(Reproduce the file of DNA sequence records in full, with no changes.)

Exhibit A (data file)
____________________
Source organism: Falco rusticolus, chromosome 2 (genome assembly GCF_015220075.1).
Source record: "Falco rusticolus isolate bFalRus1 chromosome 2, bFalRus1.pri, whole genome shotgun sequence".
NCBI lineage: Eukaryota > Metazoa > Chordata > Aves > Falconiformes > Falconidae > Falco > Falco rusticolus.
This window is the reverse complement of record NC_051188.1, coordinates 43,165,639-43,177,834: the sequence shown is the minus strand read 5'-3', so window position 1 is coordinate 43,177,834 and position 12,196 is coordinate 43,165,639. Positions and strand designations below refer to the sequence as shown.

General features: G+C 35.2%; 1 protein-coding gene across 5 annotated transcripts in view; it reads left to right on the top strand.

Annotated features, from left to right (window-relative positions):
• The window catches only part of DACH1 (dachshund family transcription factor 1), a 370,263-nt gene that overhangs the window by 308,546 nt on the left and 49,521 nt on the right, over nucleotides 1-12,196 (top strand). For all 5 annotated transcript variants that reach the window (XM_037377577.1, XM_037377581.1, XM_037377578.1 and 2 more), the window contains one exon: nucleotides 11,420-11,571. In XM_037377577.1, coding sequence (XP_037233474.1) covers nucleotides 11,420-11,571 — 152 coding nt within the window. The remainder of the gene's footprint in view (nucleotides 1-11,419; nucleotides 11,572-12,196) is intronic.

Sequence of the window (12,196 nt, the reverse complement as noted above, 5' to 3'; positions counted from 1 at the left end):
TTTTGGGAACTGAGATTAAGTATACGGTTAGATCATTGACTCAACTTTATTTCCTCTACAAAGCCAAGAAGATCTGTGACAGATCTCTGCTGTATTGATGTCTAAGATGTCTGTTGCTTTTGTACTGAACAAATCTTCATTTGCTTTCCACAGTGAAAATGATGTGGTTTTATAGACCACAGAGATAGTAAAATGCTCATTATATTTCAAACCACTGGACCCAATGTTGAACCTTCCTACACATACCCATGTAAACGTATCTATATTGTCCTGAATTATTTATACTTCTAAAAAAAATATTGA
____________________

Source organism: Falco rusticolus, chromosome 2 (genome assembly GCF_015220075.1).
Source record: "Falco rusticolus isolate bFalRus1 chromosome 2, bFalRus1.pri, whole genome shotgun sequence".
NCBI lineage: Eukaryota > Metazoa > Chordata > Aves > Falconiformes > Falconidae > Falco > Falco rusticolus.
This window is the reverse complement of record NC_051188.1, coordinates 43,165,639-43,177,834: the sequence shown is the minus strand read 5'-3', so window position 1 is coordinate 43,177,834 and position 12,196 is coordinate 43,165,639. Positions and strand designations below refer to the sequence as shown.

General features: G+C 35.2%; 1 protein-coding gene across 5 annotated transcripts in view; it reads left to right on the top strand.

Annotated features, from left to right (window-relative positions):
• The window catches only part of DACH1 (dachshund family transcription factor 1), a 370,263-nt gene that overhangs the window by 308,546 nt on the left and 49,521 nt on the right, over nucleotides 1-12,196 (top strand). For all 5 annotated transcript variants that reach the window (XM_037377577.1, XM_037377581.1, XM_037377578.1 and 2 more), the window contains one exon: nucleotides 11,420-11,571. In XM_037377577.1, coding sequence (XP_037233474.1) covers nucleotides 11,420-11,571 — 152 coding nt within the window. The remainder of the gene's footprint in view (nucleotides 1-11,419; nucleotides 11,572-12,196) is intronic.

Sequence of the window (12,196 nt, the reverse complement as noted above, 5' to 3'; positions counted from 1 at the left end):
TTTTGGGAACTGAGATTAAGTATACGGTTAGATCATTGACTCAACTTTATTTCCTCTACAAAGCCAAGAAGATCTGTGACAGATCTCTGCTGTATTGATGTCTAAGATGTCTGTTGCTTTTGTACTGAACAAATCTTCATTTGCTTTCCACAGTGAAAATGATGTGGTTTTATAGACCACAGAGATAGTAAAATGCTCATTATATTTCAAACCACTGGACCCAATGTTGAACCTTCCTACACATACCCATGTAAACGTATCTATATTGTCCTGAATTATTTATACTTCTAAAAAAAATATTGA